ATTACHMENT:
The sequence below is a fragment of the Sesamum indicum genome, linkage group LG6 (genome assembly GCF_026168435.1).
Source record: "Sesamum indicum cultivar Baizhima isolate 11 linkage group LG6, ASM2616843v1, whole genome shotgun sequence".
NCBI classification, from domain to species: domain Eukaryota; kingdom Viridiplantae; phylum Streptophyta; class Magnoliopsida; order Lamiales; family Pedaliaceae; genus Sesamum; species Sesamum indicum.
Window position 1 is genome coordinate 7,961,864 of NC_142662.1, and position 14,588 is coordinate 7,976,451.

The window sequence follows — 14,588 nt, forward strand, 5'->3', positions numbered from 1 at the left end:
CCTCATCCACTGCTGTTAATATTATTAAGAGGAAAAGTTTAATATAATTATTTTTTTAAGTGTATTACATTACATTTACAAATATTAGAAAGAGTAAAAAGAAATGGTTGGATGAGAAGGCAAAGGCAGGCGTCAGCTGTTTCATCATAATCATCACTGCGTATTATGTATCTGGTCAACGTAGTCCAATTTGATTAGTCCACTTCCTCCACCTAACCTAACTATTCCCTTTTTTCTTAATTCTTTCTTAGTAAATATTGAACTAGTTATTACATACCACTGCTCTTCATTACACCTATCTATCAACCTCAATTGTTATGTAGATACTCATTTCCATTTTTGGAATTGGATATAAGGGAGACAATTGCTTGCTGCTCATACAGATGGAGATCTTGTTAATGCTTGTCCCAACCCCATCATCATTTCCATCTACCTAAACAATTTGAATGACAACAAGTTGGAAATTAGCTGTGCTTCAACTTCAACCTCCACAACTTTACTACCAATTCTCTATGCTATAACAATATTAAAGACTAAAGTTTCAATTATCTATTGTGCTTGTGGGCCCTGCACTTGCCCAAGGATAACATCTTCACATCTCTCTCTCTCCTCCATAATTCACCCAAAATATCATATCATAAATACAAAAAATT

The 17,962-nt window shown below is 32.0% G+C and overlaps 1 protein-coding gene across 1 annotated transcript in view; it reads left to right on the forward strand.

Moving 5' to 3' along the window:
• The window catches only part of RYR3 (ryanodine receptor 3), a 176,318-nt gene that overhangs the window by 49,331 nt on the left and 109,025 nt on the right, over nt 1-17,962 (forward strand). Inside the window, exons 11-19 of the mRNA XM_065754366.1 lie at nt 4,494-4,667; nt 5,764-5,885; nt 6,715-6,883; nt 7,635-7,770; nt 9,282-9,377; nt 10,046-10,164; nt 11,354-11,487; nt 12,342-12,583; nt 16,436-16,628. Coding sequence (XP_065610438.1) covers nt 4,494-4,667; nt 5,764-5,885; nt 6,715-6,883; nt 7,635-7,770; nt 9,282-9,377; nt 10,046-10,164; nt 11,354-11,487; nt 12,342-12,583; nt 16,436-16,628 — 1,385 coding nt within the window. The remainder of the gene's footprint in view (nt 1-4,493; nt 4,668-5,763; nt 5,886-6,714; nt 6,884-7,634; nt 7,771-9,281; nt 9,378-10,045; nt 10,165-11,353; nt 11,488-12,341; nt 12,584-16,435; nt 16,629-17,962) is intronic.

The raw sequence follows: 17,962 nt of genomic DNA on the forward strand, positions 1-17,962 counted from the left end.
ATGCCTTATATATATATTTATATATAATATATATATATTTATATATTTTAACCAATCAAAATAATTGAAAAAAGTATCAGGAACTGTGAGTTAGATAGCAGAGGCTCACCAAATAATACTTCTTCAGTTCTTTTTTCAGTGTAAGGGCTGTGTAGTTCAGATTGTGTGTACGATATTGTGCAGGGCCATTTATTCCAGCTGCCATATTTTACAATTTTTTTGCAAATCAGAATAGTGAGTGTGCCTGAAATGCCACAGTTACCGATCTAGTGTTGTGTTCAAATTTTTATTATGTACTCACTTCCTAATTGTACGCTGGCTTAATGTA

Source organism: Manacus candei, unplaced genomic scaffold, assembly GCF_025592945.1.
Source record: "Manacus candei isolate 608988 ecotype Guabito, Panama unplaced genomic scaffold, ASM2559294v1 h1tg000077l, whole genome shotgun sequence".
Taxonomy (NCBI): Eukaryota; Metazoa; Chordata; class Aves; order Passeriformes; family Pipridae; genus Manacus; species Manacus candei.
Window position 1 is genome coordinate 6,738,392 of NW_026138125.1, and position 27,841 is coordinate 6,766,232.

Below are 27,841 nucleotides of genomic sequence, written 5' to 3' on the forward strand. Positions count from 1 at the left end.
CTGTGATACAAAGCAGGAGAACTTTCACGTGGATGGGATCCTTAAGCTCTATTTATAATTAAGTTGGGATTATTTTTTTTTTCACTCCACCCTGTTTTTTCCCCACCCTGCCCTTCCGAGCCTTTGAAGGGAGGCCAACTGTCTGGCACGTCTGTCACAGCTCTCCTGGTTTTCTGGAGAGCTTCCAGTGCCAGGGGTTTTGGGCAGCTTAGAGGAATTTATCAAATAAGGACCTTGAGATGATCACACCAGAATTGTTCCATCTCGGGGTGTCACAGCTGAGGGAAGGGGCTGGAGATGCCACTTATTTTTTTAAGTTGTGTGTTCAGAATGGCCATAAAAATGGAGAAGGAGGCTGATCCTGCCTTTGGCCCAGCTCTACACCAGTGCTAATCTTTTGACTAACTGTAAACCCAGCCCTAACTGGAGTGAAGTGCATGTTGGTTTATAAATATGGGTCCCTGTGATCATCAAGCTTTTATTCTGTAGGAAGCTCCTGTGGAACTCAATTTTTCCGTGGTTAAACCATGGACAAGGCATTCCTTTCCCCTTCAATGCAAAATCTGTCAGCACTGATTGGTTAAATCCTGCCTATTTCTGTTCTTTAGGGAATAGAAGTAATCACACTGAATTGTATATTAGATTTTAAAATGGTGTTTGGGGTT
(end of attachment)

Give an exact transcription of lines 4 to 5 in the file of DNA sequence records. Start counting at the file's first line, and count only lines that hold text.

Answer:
Window position 1 is genome coordinate 7,961,864 of NC_142662.1, and position 14,588 is coordinate 7,976,451.

The window sequence follows — 14,588 nt, forward strand, 5'->3', positions numbered from 1 at the left end: